This summer is all mixed up. Strangely, the new USA Network series ‘Mr. Robot‘ is about humans, while AMC’s ‘Humans’ is about robots. Did someone mistakenly switch the script cover pages before the respective network pitch meetings?
‘Humans’ is actually a co-production between AMC in the U.S. and Channel 4 in the UK, and will air on both over the summer. Unusually for original content financed by and broadcast on an American network (as opposed to a foreign production licensed for rebroadcast here), this is a decidedly British series, set in England and starring a mostly British cast. The only noteworthy American actor to show up on screen is William Hurt, who has (at least so far) a fairly small role.
The series is also the official English-language remake of a respected Swedish sci-fi drama called ‘Real Humans’. The premise is this: Sometime in the near future, the technology has been perfected to create artificially-intelligent humanoid androids called “Synthetics.” Aside from a slightly plastic-y complexion and intentionally weird eyes (so they’re easy to identify), these Synths look very convincingly like actual people. They behave robotically, however, and are used primarily as servants and manual labor. It’s as if the Siri in your iPhone could walk around and do your dishes – the difference being that each Synth is also a unique custom design, with no mass-produced models. Synths have become so ubiquitous in society that people are starting to complain about how they’ve stolen human jobs.
The main focus of the pilot episode is the middle-class Hawkins family. Because wife Laura (Katherine Parkinson from ‘The IT Crowd’) is a harried lawyer who’s never around, husband Joe (Tom Goodman-Hill from ‘Mr. Selfridge’) brings their youngest daughter out to the mall to buy a Synth to help around the house. The unit he gets is a beautiful Asian girl (Gemma Chan). After booting her up, the daughter names her “Anita.”
When Laura comes home and finds out about this, she’s displeased by the news. She thinks Synths are creepy, and that the family can’t afford one anyway. Nonetheless, Joe convinces her to let Anita stay at least for the 30 day trial period. She almost comes around on the issue, until she spots Anita doing weird things a robot shouldn’t do, like spying on her sleeping daughter, watching television and staring up at the moon for no reason.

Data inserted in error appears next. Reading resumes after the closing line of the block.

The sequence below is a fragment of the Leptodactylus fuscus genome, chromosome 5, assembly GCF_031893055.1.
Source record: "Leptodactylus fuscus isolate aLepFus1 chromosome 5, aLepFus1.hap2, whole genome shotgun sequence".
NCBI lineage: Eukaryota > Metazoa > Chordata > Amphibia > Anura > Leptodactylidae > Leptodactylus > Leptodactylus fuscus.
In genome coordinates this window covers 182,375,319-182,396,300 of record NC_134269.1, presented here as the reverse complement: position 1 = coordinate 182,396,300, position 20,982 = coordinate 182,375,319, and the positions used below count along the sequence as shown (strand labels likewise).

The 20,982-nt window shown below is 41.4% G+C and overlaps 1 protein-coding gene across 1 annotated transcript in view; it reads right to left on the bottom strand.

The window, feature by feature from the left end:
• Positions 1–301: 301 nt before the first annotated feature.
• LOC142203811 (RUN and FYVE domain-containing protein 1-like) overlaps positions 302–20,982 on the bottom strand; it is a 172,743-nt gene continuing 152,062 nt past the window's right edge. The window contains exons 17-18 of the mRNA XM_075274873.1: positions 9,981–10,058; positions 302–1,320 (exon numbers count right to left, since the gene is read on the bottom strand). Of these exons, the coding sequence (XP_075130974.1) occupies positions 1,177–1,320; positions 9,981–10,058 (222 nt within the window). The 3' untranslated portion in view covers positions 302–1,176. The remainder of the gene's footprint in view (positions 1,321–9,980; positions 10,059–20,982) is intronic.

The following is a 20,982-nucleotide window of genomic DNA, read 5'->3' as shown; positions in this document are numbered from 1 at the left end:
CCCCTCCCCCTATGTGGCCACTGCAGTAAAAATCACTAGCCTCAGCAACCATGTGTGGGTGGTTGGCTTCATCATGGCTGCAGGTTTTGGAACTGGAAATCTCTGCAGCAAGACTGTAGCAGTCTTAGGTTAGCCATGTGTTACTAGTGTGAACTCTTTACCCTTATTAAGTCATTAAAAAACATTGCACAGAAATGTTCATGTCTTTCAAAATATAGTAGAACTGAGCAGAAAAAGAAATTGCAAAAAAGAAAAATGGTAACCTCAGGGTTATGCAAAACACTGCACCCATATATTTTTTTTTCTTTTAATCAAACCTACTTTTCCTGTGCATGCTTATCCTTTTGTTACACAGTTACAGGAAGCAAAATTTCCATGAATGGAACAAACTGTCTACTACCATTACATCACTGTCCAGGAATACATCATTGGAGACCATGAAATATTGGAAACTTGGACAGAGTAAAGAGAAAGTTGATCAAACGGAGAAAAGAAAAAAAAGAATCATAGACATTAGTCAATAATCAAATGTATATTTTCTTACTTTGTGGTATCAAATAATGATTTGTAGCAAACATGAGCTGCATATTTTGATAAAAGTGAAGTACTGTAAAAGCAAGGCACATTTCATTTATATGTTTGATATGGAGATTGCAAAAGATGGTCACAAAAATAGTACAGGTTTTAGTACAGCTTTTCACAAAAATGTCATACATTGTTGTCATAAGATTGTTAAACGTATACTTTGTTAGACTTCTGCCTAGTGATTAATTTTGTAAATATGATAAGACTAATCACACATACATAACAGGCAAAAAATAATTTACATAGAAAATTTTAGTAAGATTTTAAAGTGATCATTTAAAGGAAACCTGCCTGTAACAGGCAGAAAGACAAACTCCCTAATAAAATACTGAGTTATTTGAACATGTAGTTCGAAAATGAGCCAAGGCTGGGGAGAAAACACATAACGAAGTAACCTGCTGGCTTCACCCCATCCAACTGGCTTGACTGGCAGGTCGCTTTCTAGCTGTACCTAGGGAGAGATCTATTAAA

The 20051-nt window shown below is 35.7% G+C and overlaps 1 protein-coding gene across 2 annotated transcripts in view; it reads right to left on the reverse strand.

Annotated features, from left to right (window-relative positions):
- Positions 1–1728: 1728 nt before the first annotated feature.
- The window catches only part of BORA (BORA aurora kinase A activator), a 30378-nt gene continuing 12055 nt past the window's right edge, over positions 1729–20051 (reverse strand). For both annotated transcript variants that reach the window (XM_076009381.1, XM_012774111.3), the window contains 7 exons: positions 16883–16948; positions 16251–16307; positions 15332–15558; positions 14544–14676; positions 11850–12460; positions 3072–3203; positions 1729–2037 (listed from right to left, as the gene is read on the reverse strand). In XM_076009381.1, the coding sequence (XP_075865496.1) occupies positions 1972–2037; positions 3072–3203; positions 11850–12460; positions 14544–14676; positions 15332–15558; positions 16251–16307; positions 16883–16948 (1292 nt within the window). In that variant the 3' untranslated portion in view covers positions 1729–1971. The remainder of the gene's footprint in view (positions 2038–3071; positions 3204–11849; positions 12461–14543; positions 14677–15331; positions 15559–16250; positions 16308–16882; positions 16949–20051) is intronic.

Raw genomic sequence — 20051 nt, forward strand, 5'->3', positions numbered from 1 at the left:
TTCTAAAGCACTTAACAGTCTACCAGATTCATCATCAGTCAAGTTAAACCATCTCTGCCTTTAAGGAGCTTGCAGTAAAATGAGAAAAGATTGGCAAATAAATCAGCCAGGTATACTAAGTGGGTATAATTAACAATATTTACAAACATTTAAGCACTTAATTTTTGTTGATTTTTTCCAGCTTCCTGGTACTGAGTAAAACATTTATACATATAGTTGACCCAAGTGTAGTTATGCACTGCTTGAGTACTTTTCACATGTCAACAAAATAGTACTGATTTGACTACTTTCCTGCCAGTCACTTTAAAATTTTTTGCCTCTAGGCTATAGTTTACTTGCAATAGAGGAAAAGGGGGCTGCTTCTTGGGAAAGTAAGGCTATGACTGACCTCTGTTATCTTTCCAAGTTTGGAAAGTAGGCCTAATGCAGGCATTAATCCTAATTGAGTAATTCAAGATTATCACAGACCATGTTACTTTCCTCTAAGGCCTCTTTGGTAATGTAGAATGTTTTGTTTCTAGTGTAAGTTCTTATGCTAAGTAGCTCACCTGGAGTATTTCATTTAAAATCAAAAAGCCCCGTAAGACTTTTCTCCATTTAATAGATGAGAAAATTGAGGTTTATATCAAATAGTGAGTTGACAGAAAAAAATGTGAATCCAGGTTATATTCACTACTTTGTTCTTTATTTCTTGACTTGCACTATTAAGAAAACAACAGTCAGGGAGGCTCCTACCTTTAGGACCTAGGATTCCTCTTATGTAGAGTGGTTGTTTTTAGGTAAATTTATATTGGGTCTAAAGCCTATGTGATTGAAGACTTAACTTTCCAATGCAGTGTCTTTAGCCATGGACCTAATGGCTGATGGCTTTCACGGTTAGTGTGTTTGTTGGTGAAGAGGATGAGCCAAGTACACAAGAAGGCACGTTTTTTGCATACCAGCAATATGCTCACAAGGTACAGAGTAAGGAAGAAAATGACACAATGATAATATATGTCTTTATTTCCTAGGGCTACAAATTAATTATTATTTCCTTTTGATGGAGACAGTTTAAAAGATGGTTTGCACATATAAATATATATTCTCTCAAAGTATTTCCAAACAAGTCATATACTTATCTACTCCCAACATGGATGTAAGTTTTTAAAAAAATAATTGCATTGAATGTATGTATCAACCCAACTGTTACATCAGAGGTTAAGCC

In flashback, we learn that Anita is one of a small group of Synths who were given consciousness by their programmer. Along with her human boyfriend, she and the others have been on the run from a robot hunter who believes they pose a threat to humanity, and that the world is on the verge of achieving a Singularity. Anita (or whatever her former name was) got captured by thieves who thought she was a regular ‘bot and sold her to be reprogrammed and reissued. The new programming has apparently not taken.
Meanwhile, the elderly Dr. Millican (Hurt) refuses to give up his old, defective home-aide Synth unit when it glitches and accidentally harms a bystander in a grocery store, and the authorities try to take it away for recycling. We haven’t been given a lot of info about Millican yet, but it’s suggested that he may have been a programmer, and that his ‘bot has secrets in its head that he doesn’t want anyone else getting. He’s also developed a strong emotional attachment to it, as if it were his son.
Episode Verdict / Grade: B+
I have a couple issues with the conception of the show. Personally, I don’t believe there’s any reason why real Artificial Intelligence would need to be contained in a human-looking robot form, other than perhaps human narcissism in creating something that looks like us. There are many more efficient and useful forms real AI could take – especially the industrial units we see doing farming or factory work. What’s the point of having humanoid robots do that sort of thing? Also, I find it highly improbable that none of these robots are networked, either to each other or to the internet.
Quibbles like that aside, it’s still a dandy science fiction concept. The show has very slick production values, a lot of great performances (especially Gemma Chan, who’s fantastic as Anita), and an interesting story. I’m on board to watch more.